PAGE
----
Patients with relapsed or refractory multiple myeloma who were treated with the two highest doses of REGN5459, a bispecific antibody targeting BCMA and CD3, experienced a 90.5% overall response rate.
This is according to results of a Phase I/II clinical trial presented at the AACR Annual Meeting 2023 in Florida.
REGN5459 binds to BCMA on malignant plasma B cells that constitute multiple myeloma and CD3 on T cells, bringing the two cell types together so that the latter can attack the former.
A common side effect of bispecific antibody immunotherapy is cytokine release syndrome (CRS), a potentially life-threatening complication in which activated immune cells release many cytokines into the bloodstream, resulting in systemic inflammation.
CRS can cause symptoms including fever, low blood pressure and low oxygen levels, which often occur before the patient can receive the intended full dose. To mitigate these early events, patients receive progressive increments of the bispecific antibody therapy and are monitored to treat these adverse events. These challenges can create barriers to effective treatment.
The advantage of REGN5459 is that it binds relatively loosely to CD3 on T cells, which may mitigate CRS and decrease T-cell exhaustion, explained Attaya Suvannasankha, an associate professor of clinical medicine in the Division of Hematology and Oncology at Indiana University School of Medicine, who presented the study.
“Dialling down the strength of binding to CD3 might sound contradictory; why would we not want the therapy to grab the T cells very hard? Preclinical data suggested that decreasing the binding affinity to T cells might reduce CRS, which may enable us to more safely deliver treatment to patients, particularly those who are older or more frail,” Suvannasankha explained.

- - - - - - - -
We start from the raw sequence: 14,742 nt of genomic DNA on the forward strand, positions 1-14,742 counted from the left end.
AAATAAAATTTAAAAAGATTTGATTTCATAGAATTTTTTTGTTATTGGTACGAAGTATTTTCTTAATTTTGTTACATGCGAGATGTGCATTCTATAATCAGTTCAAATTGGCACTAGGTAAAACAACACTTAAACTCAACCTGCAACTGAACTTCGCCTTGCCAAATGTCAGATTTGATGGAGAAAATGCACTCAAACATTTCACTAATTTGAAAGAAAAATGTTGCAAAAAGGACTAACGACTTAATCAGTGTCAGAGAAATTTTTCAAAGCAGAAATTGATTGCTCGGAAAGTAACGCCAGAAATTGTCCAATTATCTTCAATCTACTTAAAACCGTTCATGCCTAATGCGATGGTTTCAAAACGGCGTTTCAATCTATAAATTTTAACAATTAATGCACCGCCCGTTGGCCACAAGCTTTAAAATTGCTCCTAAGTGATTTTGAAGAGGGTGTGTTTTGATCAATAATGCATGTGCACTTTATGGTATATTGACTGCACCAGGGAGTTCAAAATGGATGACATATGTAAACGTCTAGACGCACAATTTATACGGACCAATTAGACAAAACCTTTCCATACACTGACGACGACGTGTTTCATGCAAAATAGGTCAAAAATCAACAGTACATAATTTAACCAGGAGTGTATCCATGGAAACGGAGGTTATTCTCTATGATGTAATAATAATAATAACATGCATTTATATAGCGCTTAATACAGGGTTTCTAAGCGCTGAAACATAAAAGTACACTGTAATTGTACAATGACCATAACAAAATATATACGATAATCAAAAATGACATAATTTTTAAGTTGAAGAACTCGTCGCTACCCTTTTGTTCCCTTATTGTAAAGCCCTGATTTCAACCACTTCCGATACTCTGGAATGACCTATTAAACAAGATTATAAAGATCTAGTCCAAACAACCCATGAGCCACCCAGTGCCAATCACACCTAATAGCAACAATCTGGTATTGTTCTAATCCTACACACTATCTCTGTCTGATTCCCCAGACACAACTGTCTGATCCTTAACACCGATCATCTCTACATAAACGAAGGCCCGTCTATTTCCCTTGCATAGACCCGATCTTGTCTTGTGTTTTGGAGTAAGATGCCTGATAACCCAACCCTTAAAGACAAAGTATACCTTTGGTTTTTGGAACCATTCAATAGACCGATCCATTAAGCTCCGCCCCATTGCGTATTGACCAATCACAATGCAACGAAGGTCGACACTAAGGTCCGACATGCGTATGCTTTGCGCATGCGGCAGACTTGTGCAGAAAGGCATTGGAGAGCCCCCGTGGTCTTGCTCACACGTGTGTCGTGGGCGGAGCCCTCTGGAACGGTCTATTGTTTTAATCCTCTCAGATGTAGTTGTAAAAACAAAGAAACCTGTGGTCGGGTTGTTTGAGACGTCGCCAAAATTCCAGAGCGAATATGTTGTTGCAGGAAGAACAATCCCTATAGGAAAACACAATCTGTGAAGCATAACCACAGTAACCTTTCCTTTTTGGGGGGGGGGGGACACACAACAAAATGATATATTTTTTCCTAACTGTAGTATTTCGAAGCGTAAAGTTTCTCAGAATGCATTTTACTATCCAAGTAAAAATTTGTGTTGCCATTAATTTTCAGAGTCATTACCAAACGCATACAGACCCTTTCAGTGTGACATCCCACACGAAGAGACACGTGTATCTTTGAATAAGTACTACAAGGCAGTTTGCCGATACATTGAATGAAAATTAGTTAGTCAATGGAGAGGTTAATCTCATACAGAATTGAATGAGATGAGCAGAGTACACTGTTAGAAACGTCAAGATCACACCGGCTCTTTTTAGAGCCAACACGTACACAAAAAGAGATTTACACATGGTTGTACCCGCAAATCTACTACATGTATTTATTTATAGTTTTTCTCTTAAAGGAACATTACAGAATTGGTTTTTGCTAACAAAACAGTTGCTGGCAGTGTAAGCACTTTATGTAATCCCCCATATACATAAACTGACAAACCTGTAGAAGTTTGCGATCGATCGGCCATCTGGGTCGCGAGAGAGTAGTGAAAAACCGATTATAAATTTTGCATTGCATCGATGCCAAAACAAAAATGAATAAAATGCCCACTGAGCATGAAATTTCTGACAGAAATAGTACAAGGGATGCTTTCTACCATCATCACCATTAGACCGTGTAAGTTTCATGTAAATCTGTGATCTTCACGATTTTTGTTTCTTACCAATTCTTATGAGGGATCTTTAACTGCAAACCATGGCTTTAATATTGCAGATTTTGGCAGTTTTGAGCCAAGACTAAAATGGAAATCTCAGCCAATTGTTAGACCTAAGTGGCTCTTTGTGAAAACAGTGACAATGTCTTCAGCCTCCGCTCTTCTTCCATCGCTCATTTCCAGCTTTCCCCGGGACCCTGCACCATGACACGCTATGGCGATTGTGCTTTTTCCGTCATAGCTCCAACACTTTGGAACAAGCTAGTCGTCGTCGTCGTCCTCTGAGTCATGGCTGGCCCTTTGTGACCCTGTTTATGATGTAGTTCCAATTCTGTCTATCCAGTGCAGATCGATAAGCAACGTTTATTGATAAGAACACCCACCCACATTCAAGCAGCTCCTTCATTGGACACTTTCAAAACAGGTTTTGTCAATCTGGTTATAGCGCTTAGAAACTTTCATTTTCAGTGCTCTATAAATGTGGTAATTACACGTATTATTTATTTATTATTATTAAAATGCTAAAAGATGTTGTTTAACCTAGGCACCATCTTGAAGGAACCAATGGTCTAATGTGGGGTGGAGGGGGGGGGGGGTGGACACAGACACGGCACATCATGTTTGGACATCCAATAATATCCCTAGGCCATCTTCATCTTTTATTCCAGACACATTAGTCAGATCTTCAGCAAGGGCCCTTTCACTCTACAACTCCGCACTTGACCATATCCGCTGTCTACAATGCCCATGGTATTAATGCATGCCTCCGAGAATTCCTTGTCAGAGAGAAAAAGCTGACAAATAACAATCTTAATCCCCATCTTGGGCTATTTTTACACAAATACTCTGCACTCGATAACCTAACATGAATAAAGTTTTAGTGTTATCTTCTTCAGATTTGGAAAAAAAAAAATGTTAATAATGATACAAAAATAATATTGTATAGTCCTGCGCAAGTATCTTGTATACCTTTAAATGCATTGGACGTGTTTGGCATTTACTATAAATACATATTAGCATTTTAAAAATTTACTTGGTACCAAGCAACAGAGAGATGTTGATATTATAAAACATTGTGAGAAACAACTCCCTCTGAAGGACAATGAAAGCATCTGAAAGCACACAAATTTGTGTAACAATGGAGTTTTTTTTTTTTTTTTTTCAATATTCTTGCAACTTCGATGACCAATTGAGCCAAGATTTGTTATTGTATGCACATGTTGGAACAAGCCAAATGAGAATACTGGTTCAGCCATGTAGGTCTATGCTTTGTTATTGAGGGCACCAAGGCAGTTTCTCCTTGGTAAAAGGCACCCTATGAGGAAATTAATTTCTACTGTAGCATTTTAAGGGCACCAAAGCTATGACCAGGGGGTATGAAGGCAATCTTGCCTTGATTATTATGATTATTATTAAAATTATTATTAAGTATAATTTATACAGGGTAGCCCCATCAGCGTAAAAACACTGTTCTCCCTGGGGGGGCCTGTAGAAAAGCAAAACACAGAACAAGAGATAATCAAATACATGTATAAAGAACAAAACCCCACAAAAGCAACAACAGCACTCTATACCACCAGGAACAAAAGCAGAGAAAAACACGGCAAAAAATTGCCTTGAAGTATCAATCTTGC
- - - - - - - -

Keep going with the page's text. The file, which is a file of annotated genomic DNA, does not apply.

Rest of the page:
Clinical trial results
The overall response rate in the study population was 65.1%. Among the 21 patients treated at the higher doses (480mg and 900mg), the response rate was 90.5%, of which 61.9% were complete responses or better, including 38.1% that were stringent complete responses, a deeper response category characterised by the absence of clonal myeloma cells in the bone marrow and a normal blood test result for free light chains.
Responses occurred early and deepened with time, with a projected 78.1% of patients continuing to respond at a year.
“In comparison to the average lifespan of heavily pretreated patients at this stage, which is six to nine months, that the one-year progression-free survival may be more than 70% is very promising,” Suvannasankha said.
Just over 50% of patients experienced CRS and most cases were not severe, so all patients were able to escalate treatment to the full planned dose.
Continuous T-cell activation can also cause T-cell exhaustion, leaving the body vulnerable to infection. “While infections continue to occur with bispecific antibody treatments, we are excited about the data in this study. The severity of infection and the disruption to treatment were manageable,” she added.
According to Suvannasankha, the response rate demonstrates that binding affinity can be reduced without sacrificing clinical activity. “Low-affinity T-cell engagers potentially result in T cells that continue killing the cancer cells but with fewer side effects,” she said.